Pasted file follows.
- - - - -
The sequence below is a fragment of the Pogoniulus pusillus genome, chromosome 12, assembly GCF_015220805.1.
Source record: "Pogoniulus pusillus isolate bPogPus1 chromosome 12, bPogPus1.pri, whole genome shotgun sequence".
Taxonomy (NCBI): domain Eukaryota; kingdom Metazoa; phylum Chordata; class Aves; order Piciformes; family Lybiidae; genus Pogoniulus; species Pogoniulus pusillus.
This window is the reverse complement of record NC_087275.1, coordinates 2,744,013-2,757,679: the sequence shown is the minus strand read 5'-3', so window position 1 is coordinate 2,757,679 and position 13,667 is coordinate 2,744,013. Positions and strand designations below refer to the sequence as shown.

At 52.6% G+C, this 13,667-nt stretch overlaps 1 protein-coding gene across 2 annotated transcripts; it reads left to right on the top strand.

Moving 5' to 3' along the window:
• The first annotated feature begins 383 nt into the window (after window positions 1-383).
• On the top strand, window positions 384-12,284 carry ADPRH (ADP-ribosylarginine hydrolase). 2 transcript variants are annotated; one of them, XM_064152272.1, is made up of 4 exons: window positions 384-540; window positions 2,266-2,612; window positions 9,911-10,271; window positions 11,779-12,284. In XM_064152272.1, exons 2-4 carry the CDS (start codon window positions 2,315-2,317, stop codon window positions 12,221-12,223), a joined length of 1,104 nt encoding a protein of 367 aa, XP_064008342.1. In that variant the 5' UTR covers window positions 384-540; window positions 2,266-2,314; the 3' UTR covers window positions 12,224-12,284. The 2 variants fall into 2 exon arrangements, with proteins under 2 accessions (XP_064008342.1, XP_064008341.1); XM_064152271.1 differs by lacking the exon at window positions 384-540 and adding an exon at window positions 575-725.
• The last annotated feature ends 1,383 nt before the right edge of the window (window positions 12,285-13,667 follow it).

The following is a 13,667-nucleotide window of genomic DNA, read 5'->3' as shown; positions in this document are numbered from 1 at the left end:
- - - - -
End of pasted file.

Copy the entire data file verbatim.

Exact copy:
The sequence below is a fragment of the Pogoniulus pusillus genome, chromosome 12, assembly GCF_015220805.1.
Source record: "Pogoniulus pusillus isolate bPogPus1 chromosome 12, bPogPus1.pri, whole genome shotgun sequence".
Taxonomy (NCBI): domain Eukaryota; kingdom Metazoa; phylum Chordata; class Aves; order Piciformes; family Lybiidae; genus Pogoniulus; species Pogoniulus pusillus.
This window is the reverse complement of record NC_087275.1, coordinates 2,744,013-2,757,679: the sequence shown is the minus strand read 5'-3', so window position 1 is coordinate 2,757,679 and position 13,667 is coordinate 2,744,013. Positions and strand designations below refer to the sequence as shown.

At 52.6% G+C, this 13,667-nt stretch overlaps 1 protein-coding gene across 2 annotated transcripts; it reads left to right on the top strand.

Moving 5' to 3' along the window:
• The first annotated feature begins 383 nt into the window (after window positions 1-383).
• On the top strand, window positions 384-12,284 carry ADPRH (ADP-ribosylarginine hydrolase). 2 transcript variants are annotated; one of them, XM_064152272.1, is made up of 4 exons: window positions 384-540; window positions 2,266-2,612; window positions 9,911-10,271; window positions 11,779-12,284. In XM_064152272.1, exons 2-4 carry the CDS (start codon window positions 2,315-2,317, stop codon window positions 12,221-12,223), a joined length of 1,104 nt encoding a protein of 367 aa, XP_064008342.1. In that variant the 5' UTR covers window positions 384-540; window positions 2,266-2,314; the 3' UTR covers window positions 12,224-12,284. The 2 variants fall into 2 exon arrangements, with proteins under 2 accessions (XP_064008342.1, XP_064008341.1); XM_064152271.1 differs by lacking the exon at window positions 384-540 and adding an exon at window positions 575-725.
• The last annotated feature ends 1,383 nt before the right edge of the window (window positions 12,285-13,667 follow it).

The following is a 13,667-nucleotide window of genomic DNA, read 5'->3' as shown; positions in this document are numbered from 1 at the left end: